As a corporate or non-profit user, you may have noticed that more and more emails from outside your system are being tagged with cautionary notices about . . .Continue reading
Double Check, Triple Check
In times of crisis, cybercriminals know how to take advantage of our generosity with online scams. They come in all shapes and forms. You need to double check and triple check every email you get requesting money or action, and you need to do the same for every link you have an impulse to click.
At this point, I think we’re all sophisticated and careful enough to take a close look at the emails we get. We know to hover over a name we know to see the email address from where the message was sent. You know, for example, that you likely won’t get an email from me generated from a service in Russia – and you know to call me to see if I really did send you an email from a Russian address. You’ve got to step up your vigilance. Don’t be afraid to question anything – and never open an email or click a link in an email if are not completely sure it’s legit. A cybercriminal can use the link you click or the file you download to get into your computer and hold your data for ransom or steal vital personal or corporate financial data.
This is important because you can expect a lot of emails from people and organizations purporting to be charities to help victims of the Covid-19 crisis and hardship from civil unrest. There are many good, legitimate organizations helping good causes, but there are bad ones, too. While a specific “charity” may not plant a virus or ransomware in your computer, they will get your credit card info (bet they didn’t offer a mailing address to send a check), which they can sell many times over on the dark web.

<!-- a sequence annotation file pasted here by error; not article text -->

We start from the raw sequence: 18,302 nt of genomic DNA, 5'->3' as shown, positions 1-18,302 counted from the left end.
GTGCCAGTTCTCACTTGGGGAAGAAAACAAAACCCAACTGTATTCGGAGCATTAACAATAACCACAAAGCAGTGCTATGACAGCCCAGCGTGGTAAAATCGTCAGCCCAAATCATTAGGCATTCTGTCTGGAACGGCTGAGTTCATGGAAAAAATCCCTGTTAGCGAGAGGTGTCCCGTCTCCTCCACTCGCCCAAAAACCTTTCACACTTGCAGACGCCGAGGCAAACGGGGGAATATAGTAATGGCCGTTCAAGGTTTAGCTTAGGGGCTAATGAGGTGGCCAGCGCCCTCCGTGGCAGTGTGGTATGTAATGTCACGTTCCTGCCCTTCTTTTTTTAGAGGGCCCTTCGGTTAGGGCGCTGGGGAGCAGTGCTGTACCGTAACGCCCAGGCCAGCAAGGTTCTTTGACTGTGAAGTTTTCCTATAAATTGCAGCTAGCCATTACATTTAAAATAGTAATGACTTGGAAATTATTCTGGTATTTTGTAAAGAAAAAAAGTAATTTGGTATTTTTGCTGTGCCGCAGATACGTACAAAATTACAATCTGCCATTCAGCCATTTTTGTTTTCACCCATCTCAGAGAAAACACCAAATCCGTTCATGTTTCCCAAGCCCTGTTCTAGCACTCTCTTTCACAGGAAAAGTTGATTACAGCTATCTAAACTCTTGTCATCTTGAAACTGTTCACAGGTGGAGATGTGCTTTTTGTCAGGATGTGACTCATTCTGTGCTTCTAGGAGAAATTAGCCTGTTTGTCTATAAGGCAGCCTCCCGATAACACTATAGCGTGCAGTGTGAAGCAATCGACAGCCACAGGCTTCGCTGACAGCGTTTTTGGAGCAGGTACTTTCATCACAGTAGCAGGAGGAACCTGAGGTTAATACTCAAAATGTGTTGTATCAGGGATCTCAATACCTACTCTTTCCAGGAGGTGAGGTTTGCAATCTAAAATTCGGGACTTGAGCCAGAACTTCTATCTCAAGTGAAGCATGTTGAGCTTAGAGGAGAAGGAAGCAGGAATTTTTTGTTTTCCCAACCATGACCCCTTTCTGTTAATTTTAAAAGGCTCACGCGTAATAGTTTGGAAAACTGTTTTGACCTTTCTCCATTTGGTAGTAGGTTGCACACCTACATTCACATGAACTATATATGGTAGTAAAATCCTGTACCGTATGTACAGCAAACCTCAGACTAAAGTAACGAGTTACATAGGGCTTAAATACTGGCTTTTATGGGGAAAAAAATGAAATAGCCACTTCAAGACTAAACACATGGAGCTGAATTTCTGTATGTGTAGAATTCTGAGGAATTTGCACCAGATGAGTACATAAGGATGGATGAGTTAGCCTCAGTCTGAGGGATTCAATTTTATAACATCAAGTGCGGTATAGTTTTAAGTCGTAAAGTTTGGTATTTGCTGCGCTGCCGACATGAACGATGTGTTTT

This goes beyond email. We’re too click happy when it comes to news and entertainment sites, clicking away at any headline or teaser that sparks our interest. In our time of crisis, news sites get our attention, especially if there’s something outrageous regardless of whether it supports our beliefs or not. Aside from whether it’s true and from a reliable news source, it could also be a way for a cybercriminal to hijack your computer. The same goes for pop-ups on less-than-reputable websites.
We’re getting a lot of calls to clean up infected computers, and one incident illustrates the problem. After we cleaned a client’s computer of a problem generated by clicking on a questionable site, the client immediately clicked another piece of clickbait and had an immediately re-infected computer. We all need to use good judgment when we click on something we find – or something sent by a friend.
You can further protect yourself by making you have up-to-date antivirus and malware software installed and running on your computer. We also recommend you regularly check for updates for all your application software and hardware firmware and make sure you install and run them. We can help you with fixing problems and preventing them. Turn off your computers or technology infrastructure if you find something behaving strangely or performing slowly and call us – 973-433-6676. Call us or email us if you need help with selecting, installing or updating antivirus or malware protection software and to set up an automated system to handle software and firmware updates.